an unknown destination with hollow eyes and what seems to be their whole life
strapped down to the bed of an old beat up pickup truck. Perfectly suited to land on a Quentin Tarantino motion picture
soundtrack, “Don’t Follow Me Down”, a love song with elements of mystery and
danger, delivers deliciously haunting and twangy surf guitar. The “cool factor”
rides high on this one. The heartfelt “Getting
Past the Lullaby”, is a beautiful ode to mothers that will make one almost tear
Like the songs of John Hiatt or John Prine, the
selections on Somewhere Down the Road tell
stories bound to resonate with the listener.
Delivering their tunes with gusto and grit, The Boxmasters aren’t afraid to dig deep, and go down the road less
traveled in order to makes sure the listener gets something worth listening
to. That’s what makes this album such a
Straight Up Boogaloo, the fourth studio album from Detroit rockers The Muggs, hit me like a 100 mph fastball launched by Alex Rodriguez. Using a blues-fueled album-rock approach to music,
the Muggs ( guitarist Danny Methric , bass player Tony DeNardo, and drummer Todd Glass) deliver their music with raw
unbridled performances, oftentimes resembling that of Plant and Page.
There’s definitely a Led Zeppelin vibe hanging in the air on
opener “Applecart Blues”. Vocals reminiscent of Robert Plant, and heavy driving guitar riffs, lure me right in. Glass
kills it on drums, keeping a powerful thundering beat going. This one is on top of my list of favorites. The guys keep the Zeppelin thing going on “Roger Over and Out A”, and “Roger Over and
Out B”, an opus dedicated to the legendary sci-fi/horror film producer/director,
Roger Corman. Corman’s
film titles and subject matter are cleverly woven into the lyrics, making these
songs a treasure trove of Easter eggs.
Other songs seem to have more
of a Black Sabbath/Ozzy feel. “Spit and Gristle” falls into this
category. From the hypnotizing and infectious
opening riff to the melodic vocals which just seem to linger in thin air, this
track is a head-slammin’ balls-to-the-wall original. And then obviously falling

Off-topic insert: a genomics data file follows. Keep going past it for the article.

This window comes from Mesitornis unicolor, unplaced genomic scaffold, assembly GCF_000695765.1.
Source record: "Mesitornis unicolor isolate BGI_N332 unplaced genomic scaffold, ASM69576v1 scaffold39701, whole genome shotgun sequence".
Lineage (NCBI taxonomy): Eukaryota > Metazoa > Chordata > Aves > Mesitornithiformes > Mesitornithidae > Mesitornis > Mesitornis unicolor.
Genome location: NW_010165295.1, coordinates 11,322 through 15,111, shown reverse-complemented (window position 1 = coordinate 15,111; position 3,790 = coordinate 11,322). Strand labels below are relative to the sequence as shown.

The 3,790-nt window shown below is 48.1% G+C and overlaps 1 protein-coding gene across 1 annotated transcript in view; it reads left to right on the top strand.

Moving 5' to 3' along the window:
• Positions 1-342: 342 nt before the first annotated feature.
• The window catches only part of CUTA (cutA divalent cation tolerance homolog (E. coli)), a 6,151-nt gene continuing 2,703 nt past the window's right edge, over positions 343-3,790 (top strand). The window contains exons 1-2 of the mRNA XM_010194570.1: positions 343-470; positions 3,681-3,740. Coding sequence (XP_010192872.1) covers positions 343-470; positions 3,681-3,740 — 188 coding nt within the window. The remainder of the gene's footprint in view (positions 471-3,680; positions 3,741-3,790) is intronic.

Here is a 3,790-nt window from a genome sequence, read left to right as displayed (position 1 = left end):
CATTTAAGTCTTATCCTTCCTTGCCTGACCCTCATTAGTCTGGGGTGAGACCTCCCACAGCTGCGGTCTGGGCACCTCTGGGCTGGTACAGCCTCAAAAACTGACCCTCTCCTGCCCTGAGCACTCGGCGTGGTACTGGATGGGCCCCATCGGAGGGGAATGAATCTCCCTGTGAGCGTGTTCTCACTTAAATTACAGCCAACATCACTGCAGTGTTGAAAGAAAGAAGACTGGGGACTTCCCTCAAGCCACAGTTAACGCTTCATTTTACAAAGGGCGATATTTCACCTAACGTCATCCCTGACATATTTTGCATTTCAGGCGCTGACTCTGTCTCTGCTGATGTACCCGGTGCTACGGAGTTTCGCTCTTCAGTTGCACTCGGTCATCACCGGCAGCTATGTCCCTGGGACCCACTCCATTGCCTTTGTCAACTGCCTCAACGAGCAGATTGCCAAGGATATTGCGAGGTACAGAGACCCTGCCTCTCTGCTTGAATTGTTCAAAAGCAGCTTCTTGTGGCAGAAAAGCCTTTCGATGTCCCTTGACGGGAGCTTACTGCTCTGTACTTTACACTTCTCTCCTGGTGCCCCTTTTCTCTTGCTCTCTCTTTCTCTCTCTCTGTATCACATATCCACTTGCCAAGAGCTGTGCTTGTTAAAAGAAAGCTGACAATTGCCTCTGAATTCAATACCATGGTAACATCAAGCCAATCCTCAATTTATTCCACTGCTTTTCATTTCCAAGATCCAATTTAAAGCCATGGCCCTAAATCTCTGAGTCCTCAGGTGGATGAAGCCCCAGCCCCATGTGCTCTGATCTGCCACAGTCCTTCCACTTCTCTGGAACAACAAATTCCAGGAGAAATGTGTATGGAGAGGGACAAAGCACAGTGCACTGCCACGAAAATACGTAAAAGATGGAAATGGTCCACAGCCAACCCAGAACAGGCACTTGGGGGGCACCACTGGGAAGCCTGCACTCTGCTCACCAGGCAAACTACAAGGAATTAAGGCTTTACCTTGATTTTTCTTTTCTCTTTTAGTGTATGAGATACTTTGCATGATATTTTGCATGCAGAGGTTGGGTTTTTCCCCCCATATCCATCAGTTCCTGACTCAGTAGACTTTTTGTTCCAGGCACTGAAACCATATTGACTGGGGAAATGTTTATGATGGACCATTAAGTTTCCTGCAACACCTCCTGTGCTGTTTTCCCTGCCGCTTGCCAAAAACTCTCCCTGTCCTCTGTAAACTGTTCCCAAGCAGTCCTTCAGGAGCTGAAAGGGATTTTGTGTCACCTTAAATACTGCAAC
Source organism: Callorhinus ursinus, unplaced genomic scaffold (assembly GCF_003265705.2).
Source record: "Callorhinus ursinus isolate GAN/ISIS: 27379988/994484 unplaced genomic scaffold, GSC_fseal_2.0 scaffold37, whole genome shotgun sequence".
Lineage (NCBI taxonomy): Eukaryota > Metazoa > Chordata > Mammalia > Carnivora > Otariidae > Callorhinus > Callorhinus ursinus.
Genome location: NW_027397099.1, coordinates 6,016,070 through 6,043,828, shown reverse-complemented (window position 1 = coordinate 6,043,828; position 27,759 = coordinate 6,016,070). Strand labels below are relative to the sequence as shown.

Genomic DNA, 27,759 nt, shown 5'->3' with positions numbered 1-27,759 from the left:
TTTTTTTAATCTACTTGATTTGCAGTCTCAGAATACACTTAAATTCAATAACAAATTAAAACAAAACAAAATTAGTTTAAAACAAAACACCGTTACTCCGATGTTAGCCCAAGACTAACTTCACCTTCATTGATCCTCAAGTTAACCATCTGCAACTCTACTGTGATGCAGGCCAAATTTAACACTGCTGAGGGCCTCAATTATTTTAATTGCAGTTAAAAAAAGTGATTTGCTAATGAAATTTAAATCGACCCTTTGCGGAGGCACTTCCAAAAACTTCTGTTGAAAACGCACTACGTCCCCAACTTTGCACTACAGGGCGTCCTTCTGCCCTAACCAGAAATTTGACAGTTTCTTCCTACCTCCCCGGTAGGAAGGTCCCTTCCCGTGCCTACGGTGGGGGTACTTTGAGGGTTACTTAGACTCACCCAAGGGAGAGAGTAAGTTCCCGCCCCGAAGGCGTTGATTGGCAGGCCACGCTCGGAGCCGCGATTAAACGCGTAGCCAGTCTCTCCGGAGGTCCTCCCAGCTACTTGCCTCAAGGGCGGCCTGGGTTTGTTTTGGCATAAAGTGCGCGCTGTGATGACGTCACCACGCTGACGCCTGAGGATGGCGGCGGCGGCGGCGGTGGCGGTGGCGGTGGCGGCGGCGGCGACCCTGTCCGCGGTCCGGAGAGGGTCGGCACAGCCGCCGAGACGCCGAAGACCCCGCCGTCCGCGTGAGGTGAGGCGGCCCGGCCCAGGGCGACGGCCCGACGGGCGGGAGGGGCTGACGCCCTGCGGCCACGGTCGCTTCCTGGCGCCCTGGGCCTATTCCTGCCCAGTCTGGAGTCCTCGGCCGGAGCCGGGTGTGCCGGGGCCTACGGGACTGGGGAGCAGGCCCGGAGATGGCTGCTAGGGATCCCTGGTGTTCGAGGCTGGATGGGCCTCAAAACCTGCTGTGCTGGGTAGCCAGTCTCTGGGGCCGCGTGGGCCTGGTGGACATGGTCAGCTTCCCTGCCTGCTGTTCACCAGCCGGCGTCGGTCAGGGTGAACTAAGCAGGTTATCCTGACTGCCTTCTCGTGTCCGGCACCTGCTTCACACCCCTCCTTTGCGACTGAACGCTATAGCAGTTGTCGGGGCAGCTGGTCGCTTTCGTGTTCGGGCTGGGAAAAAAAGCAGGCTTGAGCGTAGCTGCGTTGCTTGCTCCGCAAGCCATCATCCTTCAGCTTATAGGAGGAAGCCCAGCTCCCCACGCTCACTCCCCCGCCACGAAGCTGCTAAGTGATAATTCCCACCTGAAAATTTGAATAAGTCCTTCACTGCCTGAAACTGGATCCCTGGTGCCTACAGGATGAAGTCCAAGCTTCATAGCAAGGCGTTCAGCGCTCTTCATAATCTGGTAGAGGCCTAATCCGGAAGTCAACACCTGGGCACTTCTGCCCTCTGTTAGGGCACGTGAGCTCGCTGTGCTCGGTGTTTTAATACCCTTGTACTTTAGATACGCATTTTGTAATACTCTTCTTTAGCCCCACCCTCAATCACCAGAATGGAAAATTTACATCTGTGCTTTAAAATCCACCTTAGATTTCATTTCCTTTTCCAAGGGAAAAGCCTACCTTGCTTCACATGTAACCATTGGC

into this category, is the equally impressive cover of Black Sabbath’s “Tomorrow’s Dream”, off the 1972 Vol. 4 album.
The Muggs also take on early Fleetwood
Mac, with the Peter Green penned
“Rattlesnake Shake”. Grittier and
swampier than the original, this one is almost twelve minutes in length, and
full of bluesy goodness. Methric’s guitar playing makes this one
a very interesting listen. They score big
again while tackling the Beatles’ “Yer
Blues”. It’s such a great song, and they
nail it to the post.
Straight Up Boogaloo, impressive from start to end, is my favorite rock album of 2015 so
Step inside, Slam Allen’s latest album, Feel These Blues, and allow yourself
to soak up all the soulful house-rockin’ goodness you can. Don’t worry about being greedy, there’s
plenty for everyone. Listening to the
blues being performed at the level Allen
plays is such a joy. Having worked his
way up through the ranks by being lead guitarist and lead singer for James Cotton for nine years, Allen’s years of experience is felt in
every song. With a band composed of bassist
Jeff Anderson, drummer Dan Fadel, and organist/pianist extraordinaire
John Ginty, Allen delivers eleven delightful
original tracks, and a surprising cover of Prince’s
jump-starts things with title track “Feel These Blues”, a high-energy boogie
with fantastic, bluesy guitar licks. It’s
a perfect song to set the album in motion with.
Keeping the blues bus a rolling is “All Because of You”. This stand-out track, topped with Ginty’s B3 is slathered with Allen’s soulful guitar and vocals. There’s an undeniable Memphis Stax influence on “Can’t Break Away
From That Girl”. Allen seeming channels Otis
Redding, while throwing in little Steve
Cropper-ish licks on guitar. I love
the funky, feel-good groove built around Anderson’s
bassline. All this, along with a little
church added via Ginty on organ,
makes the track a bona fide favorite. For
a feel-good song which exudes positive energy, nothing beats “That’s Where You
Are”. From the opening bassline to the
closing organ outro, this luscious track puts a smile on my face every time.
the writing real and the performances fresh. Feel the Blues is “Top-Shelf” blues at its best.
Walking on stage to a
standing ovation from a sold out crowd is something only a few people get to
experience. Gregg Allman is one of them.
Allman, along with the rest
of his nine man ensemble took the stage at Riverside Casino in Riverside, Iowa. With Allman
on the B3 and Scott Sharrard on
guitar, front and center, the band tore into a ripping rendition of “Stateboro
Blues”. The audience was happy, and so
was I. Without missing a beat, they then
slid right into a sweet sounding “I’m No Angel” followed up with the mellow
grooves of “Come and Go Blues”. Dipping
into his Playin’ Up a Storm album for
a two-fer, Allman performs a
refreshingly “Brightest Smile in Town”. The
intro was beautifully played, and Allman’s
vocals were soulful. The sax solo was a
standout as well. I absolutely loved hearing the crowd pleasing Muddy Waters
classic, “Trouble No More”. Initiated with a fantastic drum intro, this one was
played tight as hell. This is where it sets in, just how cohesive this band
is. It’s so enjoyable to hear Sharrard tear it up on guitar. For “Melissa”,
Allman switched over from the B3, to
acoustic guitar. This song hit the spot, and drew people to their feet.
The second set was quite
strong too. Allman picks up his electric
guitar for an exquisite “Ain’t Wasting Time No More”. It sounded so good. Returning to acoustic guitar, Allman and the band got a little help
from the crowd singing “Midnight Rider”.